Editor’s Note: This post originally appeared, in slightly different form, here.
A recent article in American Banker asked the question “Is it OK for lending algorithms to favor Ivy League schools?” The article begins by saying that much of the energy behind the fintech movement comes from its promise of financial inclusion. Unfortunately, that is really not the goal of the fintech (aka alternative lender) movement—making money is.
And what is the fintech plan for lending? It’s pretty simple actually. Here is the recipe: Take the inclusive element (credit risk data) out of the mix. Instead, move to discover potential borrowers who can borrow big money (and pay it back) and inform your algorithms that where borrowers went to school — ah, yes, especially the Ivy League schools — is key to propensity to pay and makes these borrowers good credit risks. Is this discrimination? You bet.
It is discrimination against the financially excluded — big time. The traditional lenders that serve the underbanked — and need these wealthier consumers to widen their risk pool — lose good-performing loans to alternative lenders instead. This outcome makes it unlikely that traditional lenders will extend credit to marginal or unscorable borrowers. Not that regulated lenders have done a great job at financial inclusion — they haven’t — but it isn’t their fault entirely.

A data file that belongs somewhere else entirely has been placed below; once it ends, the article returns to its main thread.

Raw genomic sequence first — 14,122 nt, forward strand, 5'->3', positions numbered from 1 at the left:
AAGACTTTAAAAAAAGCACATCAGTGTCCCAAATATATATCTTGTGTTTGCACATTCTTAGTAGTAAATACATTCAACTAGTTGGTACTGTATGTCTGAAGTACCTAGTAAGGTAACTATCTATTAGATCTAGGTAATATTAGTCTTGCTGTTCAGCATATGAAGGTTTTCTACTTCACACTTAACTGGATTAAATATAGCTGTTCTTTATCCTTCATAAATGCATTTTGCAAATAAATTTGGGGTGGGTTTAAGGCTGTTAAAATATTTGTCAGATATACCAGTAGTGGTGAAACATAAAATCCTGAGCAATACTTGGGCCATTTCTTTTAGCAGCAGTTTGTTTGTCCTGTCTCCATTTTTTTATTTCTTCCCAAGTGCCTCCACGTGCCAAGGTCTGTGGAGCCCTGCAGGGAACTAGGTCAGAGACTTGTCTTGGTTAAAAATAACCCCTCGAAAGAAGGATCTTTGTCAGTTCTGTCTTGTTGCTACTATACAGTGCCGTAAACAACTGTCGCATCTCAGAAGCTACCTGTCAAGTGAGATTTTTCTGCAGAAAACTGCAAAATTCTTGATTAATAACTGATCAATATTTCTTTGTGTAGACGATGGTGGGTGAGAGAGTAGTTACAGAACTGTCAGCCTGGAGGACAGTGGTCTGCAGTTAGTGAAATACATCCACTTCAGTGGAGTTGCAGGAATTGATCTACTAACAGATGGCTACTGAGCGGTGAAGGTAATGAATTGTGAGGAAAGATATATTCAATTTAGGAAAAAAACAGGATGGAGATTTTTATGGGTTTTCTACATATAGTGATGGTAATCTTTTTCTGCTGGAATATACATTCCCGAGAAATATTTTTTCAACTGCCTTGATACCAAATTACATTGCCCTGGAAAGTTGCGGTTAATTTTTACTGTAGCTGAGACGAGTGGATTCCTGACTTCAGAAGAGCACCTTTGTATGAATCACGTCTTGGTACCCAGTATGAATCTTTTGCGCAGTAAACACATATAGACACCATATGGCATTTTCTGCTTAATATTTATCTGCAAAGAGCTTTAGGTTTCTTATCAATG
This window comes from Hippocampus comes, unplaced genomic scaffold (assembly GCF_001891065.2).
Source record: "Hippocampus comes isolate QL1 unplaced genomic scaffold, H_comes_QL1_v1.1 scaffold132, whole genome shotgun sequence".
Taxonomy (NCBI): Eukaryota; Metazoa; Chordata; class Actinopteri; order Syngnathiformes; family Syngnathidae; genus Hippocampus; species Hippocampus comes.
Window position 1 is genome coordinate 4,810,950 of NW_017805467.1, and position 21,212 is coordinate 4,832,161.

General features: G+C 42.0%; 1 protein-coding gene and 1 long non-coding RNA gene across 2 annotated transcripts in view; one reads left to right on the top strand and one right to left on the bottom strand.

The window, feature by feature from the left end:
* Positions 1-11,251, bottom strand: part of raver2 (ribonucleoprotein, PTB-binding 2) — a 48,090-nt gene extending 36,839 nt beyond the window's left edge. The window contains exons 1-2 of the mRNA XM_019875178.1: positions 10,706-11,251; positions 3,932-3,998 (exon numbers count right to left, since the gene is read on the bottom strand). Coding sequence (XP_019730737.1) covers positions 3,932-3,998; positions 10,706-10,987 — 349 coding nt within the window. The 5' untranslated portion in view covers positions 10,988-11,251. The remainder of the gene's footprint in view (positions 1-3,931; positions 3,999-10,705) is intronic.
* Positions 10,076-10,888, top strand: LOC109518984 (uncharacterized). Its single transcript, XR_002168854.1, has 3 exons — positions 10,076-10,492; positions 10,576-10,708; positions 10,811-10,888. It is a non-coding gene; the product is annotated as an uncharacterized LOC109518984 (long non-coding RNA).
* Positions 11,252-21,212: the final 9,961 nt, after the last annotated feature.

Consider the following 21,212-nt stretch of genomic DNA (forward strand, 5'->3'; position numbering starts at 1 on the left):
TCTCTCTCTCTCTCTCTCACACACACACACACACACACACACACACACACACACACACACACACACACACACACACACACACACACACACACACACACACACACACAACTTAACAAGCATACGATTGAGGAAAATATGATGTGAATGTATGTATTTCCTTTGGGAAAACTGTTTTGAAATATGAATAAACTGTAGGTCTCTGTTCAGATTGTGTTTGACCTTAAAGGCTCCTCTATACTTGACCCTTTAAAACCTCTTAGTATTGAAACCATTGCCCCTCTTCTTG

At least a good part of the blame has to go to the regulators that, post-Dodd-Frank, have very often overridden bank inclusion initiatives with safety and soundness concerns. So, what many traditional lenders have been doing is using their alternative data and algorithms to approve loans that have been declined by traditional credit scoring — in other words, they search for ways to include unscorables. Indeed, Aite Group research among traditional lenders shows that the use of trended and alternative payments data to shore up traditional credit data has improved inclusion rates and portfolio performance. This is a win-win for consumers who have been unable to secure access to credit at reasonable rates despite pristine recurring bill-payment records (e.g., telco bills), for instance. Unlike fintech companies, the alternative data that incumbents crunch into their underwriting models is transparent. If a consumer is denied credit, he will know where the information came from and where to go to correct inaccurate data.
It is long past time that a regulatory agency looks into these fintech credit algorithms — in fact, the Office of the Comptroller of the Currency should probably have done that before the agency decided it planned to award fintech companies with bank charters.
Secondly, the other key justification for fintech credit practices is built around the fact that traditional lenders do not have “machine learning” like the startups do; therefore, the incumbents’ credit decisions are made by individual loan officers and are more likely to be discriminatory. This, too, is a myth. Years ago, rule- and case-based reasoning decision engines automated consumer lenders’ decision-making processes.
For many overly cautious traditional lenders that have long reverted to humans to manage exceptions, this fintech regulatory review could serve as the call-to-action needed to justify updating their policies and procedures at a time when many are anticipating a lending turnaround with an uptick in loan applicant volume. If done right, traditional lenders could finally automate more than 35% of credit approvals.